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Archive for the ‘Knitting’ Category

We’ve been using our chickweed ointment as lip balm, so new supplies were in order.  St. Mary’s Cathedral around the corner from us has yielded a wonderful harvest of luscious deep green chickweed, Stellaria media, untouched by dogs, chemicals or pesticides and traffic fumes –  so much so that I have been able to make plenty of ointment, with some infused oil left over for cream, and I have made a tincture from the rest.

To make ointment you need infused oil and beeswax.  For the infused oil take a good handful of chopped chickweed (sort through carefully for foreign bits – mine included loads of Cleavers) and spread out in a small baking tray.  Mine made a layer about a centimetre high.  Cover this completely with olive oil and mix in well.  Place the tray on the hob and heat until sizzling – about 1 minute in my case – then transfer to an oven at 140 C degrees – no fan.  Let this ‘simmer’ until the herb has crisped.  This way you know the aqueous (water) content of the herb has evaporated.  I left this to cool overnight and lengthen the infusion time.

Once the oil has cooled strain it carefully through muslin and squeeze out the last drop of oil from the plant material left over (the marc).  My infused oil turned out a beautiful deep green.  You will need oil to beeswax (organic unbleached) in a ratio of 85g oil to 15g beeswax for a reasonably firm ointment.  I had several containers I wanted to fill so took the trouble to do the maths and use exactly (nearly exactly) enough oil.  I had 5 15g ointment pots and one 60g one, requiring 135g, or slightly less, of finished product.  This worked out at 108g of infused oil and 19g of beeswax, giving me 127g – I didn’t want to overfill the pots.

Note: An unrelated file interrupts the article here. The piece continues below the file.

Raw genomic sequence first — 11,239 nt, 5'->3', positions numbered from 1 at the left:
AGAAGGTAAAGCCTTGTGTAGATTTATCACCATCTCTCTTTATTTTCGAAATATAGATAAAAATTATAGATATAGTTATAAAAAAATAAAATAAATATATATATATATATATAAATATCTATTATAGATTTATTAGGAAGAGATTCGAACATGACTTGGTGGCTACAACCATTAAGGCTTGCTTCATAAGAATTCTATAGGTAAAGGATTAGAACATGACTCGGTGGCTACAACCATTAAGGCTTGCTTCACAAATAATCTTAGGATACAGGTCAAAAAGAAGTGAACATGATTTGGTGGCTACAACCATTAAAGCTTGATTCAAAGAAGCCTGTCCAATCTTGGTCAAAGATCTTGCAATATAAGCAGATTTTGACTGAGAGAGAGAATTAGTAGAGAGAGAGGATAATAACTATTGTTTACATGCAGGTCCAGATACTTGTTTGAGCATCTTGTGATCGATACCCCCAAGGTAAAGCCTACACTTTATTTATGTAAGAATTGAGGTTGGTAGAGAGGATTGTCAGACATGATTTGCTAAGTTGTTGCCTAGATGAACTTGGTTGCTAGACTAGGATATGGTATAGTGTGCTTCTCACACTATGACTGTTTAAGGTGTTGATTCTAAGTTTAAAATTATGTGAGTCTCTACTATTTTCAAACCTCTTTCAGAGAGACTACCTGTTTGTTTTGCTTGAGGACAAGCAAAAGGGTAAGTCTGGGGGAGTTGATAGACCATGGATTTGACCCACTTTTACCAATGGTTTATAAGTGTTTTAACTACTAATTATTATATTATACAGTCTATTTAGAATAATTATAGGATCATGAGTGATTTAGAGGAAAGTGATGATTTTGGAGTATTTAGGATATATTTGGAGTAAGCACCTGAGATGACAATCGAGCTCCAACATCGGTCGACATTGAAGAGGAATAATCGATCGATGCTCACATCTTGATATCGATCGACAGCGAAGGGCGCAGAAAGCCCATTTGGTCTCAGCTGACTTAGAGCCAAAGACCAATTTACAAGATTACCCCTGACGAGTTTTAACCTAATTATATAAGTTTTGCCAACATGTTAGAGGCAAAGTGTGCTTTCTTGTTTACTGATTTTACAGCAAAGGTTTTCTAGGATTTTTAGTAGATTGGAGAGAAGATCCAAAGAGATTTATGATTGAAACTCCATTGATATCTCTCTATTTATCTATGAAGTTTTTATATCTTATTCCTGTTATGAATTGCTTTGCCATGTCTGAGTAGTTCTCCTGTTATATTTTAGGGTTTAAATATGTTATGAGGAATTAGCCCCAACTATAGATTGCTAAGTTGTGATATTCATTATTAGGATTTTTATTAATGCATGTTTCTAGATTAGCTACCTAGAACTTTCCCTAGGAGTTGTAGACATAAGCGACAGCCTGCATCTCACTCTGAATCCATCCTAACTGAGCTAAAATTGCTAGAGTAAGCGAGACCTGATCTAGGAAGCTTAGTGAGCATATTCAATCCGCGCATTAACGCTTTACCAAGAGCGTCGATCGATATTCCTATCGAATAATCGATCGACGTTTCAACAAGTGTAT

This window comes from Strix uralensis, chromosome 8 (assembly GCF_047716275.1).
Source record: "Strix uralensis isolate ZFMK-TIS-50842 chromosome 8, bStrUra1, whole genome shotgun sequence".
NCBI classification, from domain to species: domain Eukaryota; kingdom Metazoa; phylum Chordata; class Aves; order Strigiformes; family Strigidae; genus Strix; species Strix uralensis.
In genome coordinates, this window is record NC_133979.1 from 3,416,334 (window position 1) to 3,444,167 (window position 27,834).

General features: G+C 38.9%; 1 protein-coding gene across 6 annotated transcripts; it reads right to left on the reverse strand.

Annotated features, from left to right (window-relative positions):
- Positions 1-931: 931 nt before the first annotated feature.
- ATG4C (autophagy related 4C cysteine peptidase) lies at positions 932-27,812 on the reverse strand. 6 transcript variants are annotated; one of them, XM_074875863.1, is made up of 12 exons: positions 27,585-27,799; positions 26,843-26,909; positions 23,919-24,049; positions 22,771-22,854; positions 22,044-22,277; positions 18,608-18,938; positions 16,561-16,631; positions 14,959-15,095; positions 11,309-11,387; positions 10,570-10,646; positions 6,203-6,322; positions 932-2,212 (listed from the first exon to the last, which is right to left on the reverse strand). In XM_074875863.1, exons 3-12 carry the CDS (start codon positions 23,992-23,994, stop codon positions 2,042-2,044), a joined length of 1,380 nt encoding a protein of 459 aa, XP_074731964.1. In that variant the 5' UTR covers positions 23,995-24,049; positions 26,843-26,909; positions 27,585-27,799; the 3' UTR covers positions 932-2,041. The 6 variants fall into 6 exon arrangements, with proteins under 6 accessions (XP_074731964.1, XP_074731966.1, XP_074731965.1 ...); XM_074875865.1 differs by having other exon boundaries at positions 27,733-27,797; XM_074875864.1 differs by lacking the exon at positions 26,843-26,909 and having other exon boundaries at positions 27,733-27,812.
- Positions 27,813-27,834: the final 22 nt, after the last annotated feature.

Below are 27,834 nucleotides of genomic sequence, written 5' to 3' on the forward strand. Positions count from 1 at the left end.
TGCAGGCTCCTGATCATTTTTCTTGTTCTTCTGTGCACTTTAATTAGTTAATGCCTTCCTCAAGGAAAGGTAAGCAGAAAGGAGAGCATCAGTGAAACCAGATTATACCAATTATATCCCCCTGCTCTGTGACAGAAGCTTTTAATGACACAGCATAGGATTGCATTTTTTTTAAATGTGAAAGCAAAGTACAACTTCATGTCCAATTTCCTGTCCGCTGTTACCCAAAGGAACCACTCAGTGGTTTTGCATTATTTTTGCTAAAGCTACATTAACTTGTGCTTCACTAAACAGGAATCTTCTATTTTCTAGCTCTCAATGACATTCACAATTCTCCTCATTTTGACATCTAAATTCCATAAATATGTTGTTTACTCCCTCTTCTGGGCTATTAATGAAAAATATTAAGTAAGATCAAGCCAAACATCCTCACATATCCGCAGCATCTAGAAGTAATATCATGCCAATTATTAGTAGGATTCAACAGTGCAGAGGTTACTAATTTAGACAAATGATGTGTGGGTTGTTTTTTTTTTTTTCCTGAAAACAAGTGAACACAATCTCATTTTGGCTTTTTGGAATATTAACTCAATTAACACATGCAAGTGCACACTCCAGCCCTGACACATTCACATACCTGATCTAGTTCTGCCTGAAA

Oil and beeswax then go in a glass pyrex bowl in a saucepan with boiling water coming not more than half way up the glass bowl.  In other words, a bain marie.  Keep the saucepan on a low heat and wait for the beeswax to melt.  I tend to stir a lot, as I am usually quite excited by this stage.  When the mixture is clear, you can test how firm the ointment is going to be by cooling the mixture on the back of a spoon.  If it’s too runny add a few more grammes beeswax.  If it is setting too hard add a few grammes of infused oil.

Pour it carefully into squeaky clean (sterilized) pots and let cool before putting the lids on.  I labelled as follows:  Stellaria media Lips and Itches ointment, 85:15 oil to beeswax, 05.06.12.  The rest of the oil I bottled and labelled for later use.